NASA hasn’t had a good track record when it comes to cybersecurity lately, as detailed in a lengthy statement from NASA Inspector General Paul K. Martin during a House hearing on Wednesday. In fact, Martin noted that NASA “reported a loss or theft” of 48 computers between April 2009 and April 2011 including a laptop that was stolen in March 2011 containing “algorithms used to command and control the International Space Station.”
That laptop, like 99 percent of NASA’s portable computing devices, wasn’t encrypted, according to Martin.
Martin didn’t elaborate under what circumstances the laptop was stolen or from where. NASA, for its part, released the following statement to TPM dodging the issue of the laptop theft and asserting that the International Space Station and its crew were never in any danger. As a NASA spokesperson wrote to TPM via email:
“NASA takes the issue of IT security very seriously, and at no point in time have operations of the International Space Station been in jeopardy due to a data breach. NASA has made significant progress to better protect the agency’s IT systems and is in the process of implementing the recommendations made by the NASA Inspector General in this area.”
But the case of the stolen laptop containing Space Station control codes is hardly the only cyber security issue plaguing NASA. In fact, the agency appears to be rife with security flaws. As Martin continued in his written testimony:
“Other lost or stolen notebooks contained Social Security numbers and sensitive data on NASA’s Constellation and Orion programs. Moreover, NASA cannot consistently measure the amount of sensitive data exposed when employee notebooks are lost or stolen because the Agency relies on employees to self-report regarding the lost data rather than determining what was stored on the devices by reviewing backup files.”
The Constellation program is a NASA program to design a new series of spacecraft capable of returning humans to the moon and beyond. President Obama canceled the program in February 2011 due its significant cost overruns. The Orion program was a related effort to develop a new crew capsule for transporting astronauts that survived the budget cuts and has since been modified into NASA’s new plans for deep space exploration.
Staffers at the House Committee on Space, Science and Technology, which called the hearing to highlight Martin’s testimony, told TPM that the problem was one of governance within NASA, specifically turf wars between the individual mission directorates — those scientists in charge of the various experiments and space exploration projects at the agency — and NASA’s Chief Information Officer Linda Y. Curteon, who also testified at the hearing on Wednesday. Curteon said that NASA was working to act on the recommendations of the Office of the Inspector General and hoped to have new security measures implemented within the next three to five years.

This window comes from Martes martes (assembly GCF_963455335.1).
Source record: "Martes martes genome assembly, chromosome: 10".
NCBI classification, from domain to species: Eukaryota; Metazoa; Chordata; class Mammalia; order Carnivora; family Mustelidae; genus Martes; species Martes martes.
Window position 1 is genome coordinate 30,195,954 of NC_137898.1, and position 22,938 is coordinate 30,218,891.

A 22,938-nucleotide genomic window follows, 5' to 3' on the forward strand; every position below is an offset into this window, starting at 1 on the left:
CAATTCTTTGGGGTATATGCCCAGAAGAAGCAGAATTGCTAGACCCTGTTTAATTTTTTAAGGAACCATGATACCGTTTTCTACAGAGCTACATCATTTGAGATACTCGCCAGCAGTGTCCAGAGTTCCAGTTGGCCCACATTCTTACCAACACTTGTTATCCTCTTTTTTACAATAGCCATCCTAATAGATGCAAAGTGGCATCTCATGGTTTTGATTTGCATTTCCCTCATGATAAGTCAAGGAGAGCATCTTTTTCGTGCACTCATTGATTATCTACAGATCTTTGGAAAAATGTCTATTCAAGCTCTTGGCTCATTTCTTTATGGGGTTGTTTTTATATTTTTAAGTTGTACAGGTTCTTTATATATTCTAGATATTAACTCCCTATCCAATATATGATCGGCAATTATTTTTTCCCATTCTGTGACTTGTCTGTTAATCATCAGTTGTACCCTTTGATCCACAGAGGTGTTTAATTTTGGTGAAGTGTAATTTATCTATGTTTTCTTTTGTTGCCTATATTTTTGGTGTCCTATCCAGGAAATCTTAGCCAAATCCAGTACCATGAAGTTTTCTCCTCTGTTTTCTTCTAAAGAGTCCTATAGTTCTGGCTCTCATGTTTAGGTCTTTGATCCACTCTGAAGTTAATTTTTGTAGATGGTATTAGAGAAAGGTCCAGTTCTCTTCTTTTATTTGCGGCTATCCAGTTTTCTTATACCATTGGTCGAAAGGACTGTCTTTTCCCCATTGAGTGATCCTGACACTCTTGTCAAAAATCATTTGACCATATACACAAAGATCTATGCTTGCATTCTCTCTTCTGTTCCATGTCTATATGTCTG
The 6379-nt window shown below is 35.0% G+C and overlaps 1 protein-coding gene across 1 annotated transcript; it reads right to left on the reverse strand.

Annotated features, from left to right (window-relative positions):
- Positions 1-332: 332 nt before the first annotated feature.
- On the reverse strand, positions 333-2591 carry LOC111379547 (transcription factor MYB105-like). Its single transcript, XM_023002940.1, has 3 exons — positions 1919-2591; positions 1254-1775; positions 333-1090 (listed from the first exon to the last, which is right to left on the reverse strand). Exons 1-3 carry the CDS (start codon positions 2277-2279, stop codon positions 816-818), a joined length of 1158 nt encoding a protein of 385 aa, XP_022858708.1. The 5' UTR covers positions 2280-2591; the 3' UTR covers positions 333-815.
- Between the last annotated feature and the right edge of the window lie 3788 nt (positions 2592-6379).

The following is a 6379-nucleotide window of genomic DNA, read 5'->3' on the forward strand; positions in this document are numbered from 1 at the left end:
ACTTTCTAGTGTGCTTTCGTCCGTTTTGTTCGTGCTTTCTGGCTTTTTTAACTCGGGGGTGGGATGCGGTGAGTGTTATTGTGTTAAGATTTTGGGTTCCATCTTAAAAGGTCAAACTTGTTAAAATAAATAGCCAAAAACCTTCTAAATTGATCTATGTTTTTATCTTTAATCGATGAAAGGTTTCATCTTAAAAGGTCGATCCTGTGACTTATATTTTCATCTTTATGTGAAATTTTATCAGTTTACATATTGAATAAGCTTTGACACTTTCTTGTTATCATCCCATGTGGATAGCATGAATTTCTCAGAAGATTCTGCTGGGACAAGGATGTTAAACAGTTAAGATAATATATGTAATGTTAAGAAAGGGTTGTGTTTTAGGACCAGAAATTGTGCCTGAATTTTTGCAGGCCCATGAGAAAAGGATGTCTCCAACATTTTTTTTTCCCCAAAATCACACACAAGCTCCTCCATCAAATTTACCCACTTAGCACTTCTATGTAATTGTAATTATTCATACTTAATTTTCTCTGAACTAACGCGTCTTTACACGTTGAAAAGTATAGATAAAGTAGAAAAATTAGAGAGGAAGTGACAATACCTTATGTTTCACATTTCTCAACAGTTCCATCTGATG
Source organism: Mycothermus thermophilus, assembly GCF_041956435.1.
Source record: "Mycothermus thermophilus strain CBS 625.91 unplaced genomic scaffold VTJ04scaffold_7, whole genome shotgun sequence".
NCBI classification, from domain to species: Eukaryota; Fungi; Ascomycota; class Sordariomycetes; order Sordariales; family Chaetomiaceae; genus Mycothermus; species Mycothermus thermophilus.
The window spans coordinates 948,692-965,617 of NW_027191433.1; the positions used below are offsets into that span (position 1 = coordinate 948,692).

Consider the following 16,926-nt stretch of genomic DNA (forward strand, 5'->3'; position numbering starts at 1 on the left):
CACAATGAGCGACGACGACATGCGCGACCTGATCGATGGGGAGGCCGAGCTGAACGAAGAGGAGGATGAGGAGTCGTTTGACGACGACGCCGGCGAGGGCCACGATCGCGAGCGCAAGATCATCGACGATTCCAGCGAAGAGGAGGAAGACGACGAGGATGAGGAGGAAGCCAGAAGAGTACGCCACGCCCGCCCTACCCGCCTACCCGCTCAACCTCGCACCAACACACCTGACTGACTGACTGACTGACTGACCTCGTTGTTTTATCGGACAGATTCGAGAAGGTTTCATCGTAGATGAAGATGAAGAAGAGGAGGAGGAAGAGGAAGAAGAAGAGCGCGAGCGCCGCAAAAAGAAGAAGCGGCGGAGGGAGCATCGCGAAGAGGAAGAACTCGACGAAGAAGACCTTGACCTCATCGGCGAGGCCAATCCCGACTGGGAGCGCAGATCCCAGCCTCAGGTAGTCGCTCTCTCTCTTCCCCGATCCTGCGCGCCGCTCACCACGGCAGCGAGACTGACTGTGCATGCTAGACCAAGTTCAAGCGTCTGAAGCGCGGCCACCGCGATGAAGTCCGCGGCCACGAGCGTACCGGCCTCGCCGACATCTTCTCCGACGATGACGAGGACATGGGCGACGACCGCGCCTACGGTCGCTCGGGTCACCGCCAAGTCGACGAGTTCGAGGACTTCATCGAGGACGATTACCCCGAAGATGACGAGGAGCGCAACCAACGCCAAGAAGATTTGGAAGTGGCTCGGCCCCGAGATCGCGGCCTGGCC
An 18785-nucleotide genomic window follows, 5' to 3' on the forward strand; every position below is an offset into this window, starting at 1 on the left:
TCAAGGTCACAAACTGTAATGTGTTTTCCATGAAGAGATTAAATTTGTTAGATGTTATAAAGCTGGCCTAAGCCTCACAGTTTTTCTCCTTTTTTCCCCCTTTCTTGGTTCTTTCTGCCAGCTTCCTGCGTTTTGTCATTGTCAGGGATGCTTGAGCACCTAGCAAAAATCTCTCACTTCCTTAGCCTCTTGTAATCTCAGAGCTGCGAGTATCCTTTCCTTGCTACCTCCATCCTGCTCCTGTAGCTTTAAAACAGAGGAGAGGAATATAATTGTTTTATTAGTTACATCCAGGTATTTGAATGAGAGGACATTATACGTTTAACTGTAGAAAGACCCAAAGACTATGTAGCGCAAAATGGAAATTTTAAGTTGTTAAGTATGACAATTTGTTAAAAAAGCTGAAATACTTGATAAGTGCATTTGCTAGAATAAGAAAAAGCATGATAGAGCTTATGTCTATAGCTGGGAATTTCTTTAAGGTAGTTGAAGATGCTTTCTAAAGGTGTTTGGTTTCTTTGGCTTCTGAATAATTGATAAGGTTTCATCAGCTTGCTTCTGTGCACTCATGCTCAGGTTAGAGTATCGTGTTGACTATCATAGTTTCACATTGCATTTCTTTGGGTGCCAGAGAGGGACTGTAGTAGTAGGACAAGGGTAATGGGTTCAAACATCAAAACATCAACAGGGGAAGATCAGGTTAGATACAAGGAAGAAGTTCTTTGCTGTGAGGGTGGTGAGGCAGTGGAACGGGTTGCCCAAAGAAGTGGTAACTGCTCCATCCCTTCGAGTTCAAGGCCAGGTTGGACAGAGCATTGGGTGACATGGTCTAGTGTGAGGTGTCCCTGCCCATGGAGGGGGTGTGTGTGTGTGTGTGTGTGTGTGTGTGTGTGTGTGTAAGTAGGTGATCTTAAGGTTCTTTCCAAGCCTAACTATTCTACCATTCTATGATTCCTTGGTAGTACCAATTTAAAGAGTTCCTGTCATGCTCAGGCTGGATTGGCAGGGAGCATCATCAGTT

But House staffers expressed their concerns to TPM that the individual mission directorates would be reluctant and arguably unwilling to cede any control or security management over to Curteon, given the current lax track record on cyber security.
Specifically, staffers told TPM that NASA is facing three types of threats: Outside software attacks, like those from would-be hackers and nation states, physical threats in the form of stolen property, and inside threats in the form of employees who are either not careful enough with their NASA data or are deliberately attempting to sabotage or steal from the agency.
As Martin warned: “NASA’s portfolio of IT assets includes more than 550 information systems that control spacecraft, collect and process scientific data, and enable NASA personnel to collaborate with colleagues around the world. Hundreds of thousands of individuals, including NASA personnel, contractors, academics, and members of the public use these IT systems daily and NASA depends on these systems to carry out its essential operations.”
More to the point, NASA alone controls almost half of the 1,400 plus “.gov” domains, and many mission directorates manage their own personal or quasi-professional websites outside of the official NASA domains, leading to more potential points of access for hackers and cyber attackers.
Separately but not unrelated: NASA in October 2011 confirmed that it had experienced “suspicious events” with an Earth-observing satellite, Terra AM, which an Air Force report theorized had been hacked by the Chinese, along with another government satellite.
Hill staffers said that they would continue probing into NASA to determine the best course of action for determining how to patch-up the agency’s myriad security issues, but expressed frustration over NASA’s lack of progress over the past year.